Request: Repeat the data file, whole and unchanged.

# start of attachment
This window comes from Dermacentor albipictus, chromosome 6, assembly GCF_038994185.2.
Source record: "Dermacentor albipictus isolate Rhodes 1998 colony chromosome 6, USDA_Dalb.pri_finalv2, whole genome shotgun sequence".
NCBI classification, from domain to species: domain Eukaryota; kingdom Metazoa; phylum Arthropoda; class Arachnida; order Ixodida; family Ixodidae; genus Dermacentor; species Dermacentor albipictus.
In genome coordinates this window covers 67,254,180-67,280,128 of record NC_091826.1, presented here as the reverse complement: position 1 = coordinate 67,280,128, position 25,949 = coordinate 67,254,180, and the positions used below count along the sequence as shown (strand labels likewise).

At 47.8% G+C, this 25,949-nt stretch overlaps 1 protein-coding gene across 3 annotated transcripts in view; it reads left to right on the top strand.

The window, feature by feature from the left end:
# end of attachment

This window comes from Dermacentor albipictus, chromosome 6, assembly GCF_038994185.2.
Source record: "Dermacentor albipictus isolate Rhodes 1998 colony chromosome 6, USDA_Dalb.pri_finalv2, whole genome shotgun sequence".
NCBI classification, from domain to species: domain Eukaryota; kingdom Metazoa; phylum Arthropoda; class Arachnida; order Ixodida; family Ixodidae; genus Dermacentor; species Dermacentor albipictus.
In genome coordinates this window covers 67,254,180-67,280,128 of record NC_091826.1, presented here as the reverse complement: position 1 = coordinate 67,280,128, position 25,949 = coordinate 67,254,180, and the positions used below count along the sequence as shown (strand labels likewise).

At 47.8% G+C, this 25,949-nt stretch overlaps 1 protein-coding gene across 3 annotated transcripts in view; it reads left to right on the top strand.

The window, feature by feature from the left end: